But the Rams had just a +8 point differential their other 12 games. They had wins by 2, 4, 5, and 6, with all five losses by at least a touchdown. When the turnovers didn’t come, the Rams struggled. In seven games where L.A. forced 1 or 0 turnovers, the Rams plummeted from 37 to 20 ppg, going 3–4 with no comfortable wins. When the Rams played a real team, they were average at best. That reared its head in L.A.’s only playoff game, a 26–13 loss to a Falcons team that didn’t turn the ball over.
Turnover margin is one of the NFL’s least sticky statistics, so it’s almost always trying to regress to the mean. The Rams lost the turnover battle six times last season and lost all but one of those games. What happens when the Rams stop forcing turnovers and can’t act as front runners?
Ah, but Los Angeles retooled its defense and should be even better. They brought in Ndamukong Suh to wreak havoc on the line next to the newly paid Aaron Donald, and they completely remade the secondary with the additions of Marcus Peters, Aqib Talib, and Sam Shields. Those are some big time names but it’s a lot of personalities too, and it’s going to take time for this unit to mesh. That’s even truer since the Rams lost Robert Quinn, Alec Ogletree, and Connor Barwin at linebacker and are starting over there. This is an entirely new defense. If anyone can pull this unit together, it’s DC Wade Phillips, but it’s no sure thing. NFL history is littered with teams that brought in splashy names in free agency that never came together.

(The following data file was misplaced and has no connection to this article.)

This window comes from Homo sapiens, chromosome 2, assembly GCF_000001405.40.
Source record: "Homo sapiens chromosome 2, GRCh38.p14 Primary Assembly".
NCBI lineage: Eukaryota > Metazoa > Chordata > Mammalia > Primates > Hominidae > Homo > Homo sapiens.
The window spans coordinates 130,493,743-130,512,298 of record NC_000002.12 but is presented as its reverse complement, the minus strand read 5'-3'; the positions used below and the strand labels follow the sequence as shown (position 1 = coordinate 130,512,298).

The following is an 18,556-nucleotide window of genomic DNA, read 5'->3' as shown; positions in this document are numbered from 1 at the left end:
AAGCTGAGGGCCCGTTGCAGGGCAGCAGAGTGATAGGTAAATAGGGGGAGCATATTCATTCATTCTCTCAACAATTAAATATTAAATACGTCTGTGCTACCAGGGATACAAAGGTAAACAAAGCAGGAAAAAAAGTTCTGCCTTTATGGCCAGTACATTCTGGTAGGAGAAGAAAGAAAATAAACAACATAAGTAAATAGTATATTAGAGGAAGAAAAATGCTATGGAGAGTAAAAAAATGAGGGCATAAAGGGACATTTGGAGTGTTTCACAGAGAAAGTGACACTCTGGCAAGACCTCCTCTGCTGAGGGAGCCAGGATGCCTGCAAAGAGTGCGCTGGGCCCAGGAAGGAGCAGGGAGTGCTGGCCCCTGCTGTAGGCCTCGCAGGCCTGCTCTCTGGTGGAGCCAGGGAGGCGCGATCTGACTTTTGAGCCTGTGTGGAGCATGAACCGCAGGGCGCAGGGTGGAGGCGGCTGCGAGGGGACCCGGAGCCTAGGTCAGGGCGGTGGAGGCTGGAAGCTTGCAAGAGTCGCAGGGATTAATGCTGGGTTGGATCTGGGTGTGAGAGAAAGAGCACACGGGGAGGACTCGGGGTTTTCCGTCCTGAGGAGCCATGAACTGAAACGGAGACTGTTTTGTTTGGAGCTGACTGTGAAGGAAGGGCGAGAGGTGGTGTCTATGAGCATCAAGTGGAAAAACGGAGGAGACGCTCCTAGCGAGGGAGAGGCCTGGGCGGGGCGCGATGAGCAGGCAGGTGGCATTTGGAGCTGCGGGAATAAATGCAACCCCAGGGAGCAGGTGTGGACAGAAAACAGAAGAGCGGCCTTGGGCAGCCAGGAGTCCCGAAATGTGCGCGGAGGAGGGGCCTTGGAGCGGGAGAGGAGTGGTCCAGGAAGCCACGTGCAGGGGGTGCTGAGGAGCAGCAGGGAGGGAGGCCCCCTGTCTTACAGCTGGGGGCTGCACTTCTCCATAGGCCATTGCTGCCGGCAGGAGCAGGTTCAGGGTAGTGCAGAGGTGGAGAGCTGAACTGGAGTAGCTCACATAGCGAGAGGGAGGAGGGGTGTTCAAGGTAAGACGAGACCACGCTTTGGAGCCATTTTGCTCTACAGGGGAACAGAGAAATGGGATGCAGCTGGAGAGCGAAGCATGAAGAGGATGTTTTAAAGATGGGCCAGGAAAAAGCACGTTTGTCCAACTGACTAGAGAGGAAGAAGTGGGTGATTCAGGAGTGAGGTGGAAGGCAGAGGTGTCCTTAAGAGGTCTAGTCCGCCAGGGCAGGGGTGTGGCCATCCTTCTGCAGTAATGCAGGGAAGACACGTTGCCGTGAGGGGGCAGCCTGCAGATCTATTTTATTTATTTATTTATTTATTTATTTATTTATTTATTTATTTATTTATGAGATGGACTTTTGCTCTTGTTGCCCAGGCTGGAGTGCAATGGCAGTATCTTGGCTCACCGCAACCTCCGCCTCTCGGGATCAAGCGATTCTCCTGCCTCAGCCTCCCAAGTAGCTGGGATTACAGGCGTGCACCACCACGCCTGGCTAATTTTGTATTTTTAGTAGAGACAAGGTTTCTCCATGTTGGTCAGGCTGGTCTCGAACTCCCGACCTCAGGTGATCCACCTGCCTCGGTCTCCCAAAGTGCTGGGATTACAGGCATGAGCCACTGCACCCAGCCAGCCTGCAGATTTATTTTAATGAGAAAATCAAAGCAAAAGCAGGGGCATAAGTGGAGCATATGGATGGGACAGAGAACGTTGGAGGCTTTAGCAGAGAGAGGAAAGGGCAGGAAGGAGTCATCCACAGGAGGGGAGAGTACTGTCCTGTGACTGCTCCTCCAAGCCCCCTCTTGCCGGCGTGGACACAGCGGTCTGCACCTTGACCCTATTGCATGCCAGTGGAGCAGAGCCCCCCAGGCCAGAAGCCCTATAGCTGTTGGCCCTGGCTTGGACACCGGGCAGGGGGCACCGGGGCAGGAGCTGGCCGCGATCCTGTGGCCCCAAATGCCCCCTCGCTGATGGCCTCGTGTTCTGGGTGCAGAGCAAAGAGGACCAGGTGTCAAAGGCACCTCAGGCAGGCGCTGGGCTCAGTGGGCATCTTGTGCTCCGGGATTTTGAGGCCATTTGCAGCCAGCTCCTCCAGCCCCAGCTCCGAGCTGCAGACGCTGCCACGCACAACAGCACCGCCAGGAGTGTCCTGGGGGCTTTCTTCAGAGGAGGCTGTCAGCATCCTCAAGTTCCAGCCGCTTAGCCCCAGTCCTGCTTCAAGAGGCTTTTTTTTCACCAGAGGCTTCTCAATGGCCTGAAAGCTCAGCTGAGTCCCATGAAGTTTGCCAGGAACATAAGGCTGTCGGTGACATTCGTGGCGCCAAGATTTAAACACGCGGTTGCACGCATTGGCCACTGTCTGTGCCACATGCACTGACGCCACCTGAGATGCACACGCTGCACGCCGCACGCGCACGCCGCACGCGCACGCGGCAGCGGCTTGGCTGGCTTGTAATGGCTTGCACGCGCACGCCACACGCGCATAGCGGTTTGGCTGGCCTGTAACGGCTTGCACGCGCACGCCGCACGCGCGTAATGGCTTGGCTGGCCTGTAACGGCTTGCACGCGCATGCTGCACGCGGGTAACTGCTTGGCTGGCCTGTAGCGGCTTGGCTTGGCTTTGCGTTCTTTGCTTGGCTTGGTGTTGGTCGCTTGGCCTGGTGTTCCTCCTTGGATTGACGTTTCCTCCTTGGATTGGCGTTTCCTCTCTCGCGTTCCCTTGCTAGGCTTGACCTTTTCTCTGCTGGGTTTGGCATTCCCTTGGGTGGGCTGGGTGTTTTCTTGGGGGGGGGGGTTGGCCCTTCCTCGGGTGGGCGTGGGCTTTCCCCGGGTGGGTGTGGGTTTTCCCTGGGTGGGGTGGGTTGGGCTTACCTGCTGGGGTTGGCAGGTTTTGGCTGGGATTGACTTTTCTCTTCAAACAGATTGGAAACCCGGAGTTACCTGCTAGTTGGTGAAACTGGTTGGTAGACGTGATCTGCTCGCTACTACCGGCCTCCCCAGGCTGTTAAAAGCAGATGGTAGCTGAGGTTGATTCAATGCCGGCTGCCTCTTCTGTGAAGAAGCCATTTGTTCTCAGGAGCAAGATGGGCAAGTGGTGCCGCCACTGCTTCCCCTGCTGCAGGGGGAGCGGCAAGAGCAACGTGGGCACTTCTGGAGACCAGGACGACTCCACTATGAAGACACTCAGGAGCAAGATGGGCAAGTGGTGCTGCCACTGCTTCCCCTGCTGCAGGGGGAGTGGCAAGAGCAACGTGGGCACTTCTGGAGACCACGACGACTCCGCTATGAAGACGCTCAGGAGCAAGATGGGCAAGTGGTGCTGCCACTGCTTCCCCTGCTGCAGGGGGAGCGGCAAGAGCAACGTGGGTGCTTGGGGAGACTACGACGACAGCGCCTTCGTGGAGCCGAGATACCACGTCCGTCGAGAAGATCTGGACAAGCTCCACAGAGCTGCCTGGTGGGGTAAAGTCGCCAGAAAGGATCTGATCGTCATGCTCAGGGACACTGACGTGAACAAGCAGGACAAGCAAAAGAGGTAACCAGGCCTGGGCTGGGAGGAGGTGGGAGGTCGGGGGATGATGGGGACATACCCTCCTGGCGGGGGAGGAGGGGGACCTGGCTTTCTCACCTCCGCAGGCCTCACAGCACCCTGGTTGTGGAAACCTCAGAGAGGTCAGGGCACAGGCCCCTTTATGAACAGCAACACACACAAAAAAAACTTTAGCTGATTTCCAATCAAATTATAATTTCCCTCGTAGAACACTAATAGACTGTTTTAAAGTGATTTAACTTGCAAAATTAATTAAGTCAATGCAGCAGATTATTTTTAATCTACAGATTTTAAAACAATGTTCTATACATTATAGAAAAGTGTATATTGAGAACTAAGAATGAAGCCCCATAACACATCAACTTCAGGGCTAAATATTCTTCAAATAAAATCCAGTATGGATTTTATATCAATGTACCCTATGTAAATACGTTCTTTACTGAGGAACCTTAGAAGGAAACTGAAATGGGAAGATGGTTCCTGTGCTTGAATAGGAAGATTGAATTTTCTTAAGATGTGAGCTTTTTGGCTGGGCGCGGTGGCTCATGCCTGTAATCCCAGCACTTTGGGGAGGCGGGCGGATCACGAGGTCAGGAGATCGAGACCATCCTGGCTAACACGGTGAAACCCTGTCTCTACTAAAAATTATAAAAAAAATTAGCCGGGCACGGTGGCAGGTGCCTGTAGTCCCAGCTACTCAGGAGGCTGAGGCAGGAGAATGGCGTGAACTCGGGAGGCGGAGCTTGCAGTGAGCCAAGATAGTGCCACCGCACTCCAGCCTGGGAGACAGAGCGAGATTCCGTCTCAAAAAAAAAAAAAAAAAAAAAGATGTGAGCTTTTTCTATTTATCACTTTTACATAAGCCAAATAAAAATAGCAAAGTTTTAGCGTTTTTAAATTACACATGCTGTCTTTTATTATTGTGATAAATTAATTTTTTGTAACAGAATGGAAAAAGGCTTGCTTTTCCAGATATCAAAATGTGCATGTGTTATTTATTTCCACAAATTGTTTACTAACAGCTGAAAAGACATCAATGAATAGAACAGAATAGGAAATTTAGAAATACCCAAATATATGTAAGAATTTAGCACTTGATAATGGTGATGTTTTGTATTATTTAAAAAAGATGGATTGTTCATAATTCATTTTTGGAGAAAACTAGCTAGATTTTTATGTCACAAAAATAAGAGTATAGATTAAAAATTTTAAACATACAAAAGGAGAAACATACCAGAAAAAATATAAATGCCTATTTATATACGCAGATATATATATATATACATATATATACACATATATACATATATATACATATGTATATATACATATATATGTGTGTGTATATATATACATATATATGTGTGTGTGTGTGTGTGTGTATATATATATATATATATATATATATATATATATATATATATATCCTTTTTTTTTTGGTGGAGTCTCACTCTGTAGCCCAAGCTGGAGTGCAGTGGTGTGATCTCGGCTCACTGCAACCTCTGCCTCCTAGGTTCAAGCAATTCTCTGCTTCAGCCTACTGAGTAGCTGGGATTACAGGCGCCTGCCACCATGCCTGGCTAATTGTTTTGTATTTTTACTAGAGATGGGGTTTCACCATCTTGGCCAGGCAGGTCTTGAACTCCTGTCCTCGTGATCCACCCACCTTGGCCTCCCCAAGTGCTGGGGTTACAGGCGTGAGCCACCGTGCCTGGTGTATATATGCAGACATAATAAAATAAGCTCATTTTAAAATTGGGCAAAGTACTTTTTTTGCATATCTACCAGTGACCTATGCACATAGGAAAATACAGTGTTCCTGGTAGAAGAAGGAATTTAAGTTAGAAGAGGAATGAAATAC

The Rams are not going to be bad, not with McVay and Phillips around. L.A. will come out flying against the Raiders and Cards, but the schedule toughens after that. They won’t have eight games against bad QBs like last year. After those first two, they play the Chargers, Vikings, and Seahawks. Later there’s a stretch against the Niners, Packers, Saints, Seahawks, and Chiefs. Even late-season road trips to Detroit and Chicago could be tricky. The one saving grace is a Week 17 home game against the 49ers, which could be for the division.
Still, don’t be surprised if these Rams aren’t quite as good as you remember. Jared Goff is still a below average quarterback masquerading as a good one under the guise of Sean McVay, and the defense is no slam dunk. Maybe the Rams make the Super Bowl, but I say they’re a better bet to miss the playoffs altogether — and you can bet that at +235.
Under 10 — play
Not surprisingly, today ends up with six unders and two overs, but many of these are not particularly great plays. Stay away from the Bengals, Lions, Seahawks, Ravens, and Panthers, whose lines have already factored in some regression, and if you’re out on the Jaguars and Rams, you can find better odds picking them to miss the playoffs. The one gem from today is the Chiefs, who look set to smash their 8.5 wins over even with an early step backward.
Tomorrow we’ll look at 8 teams headed in the right direction, even if they’re not necessarily Super Bowl contenders yet. See you there…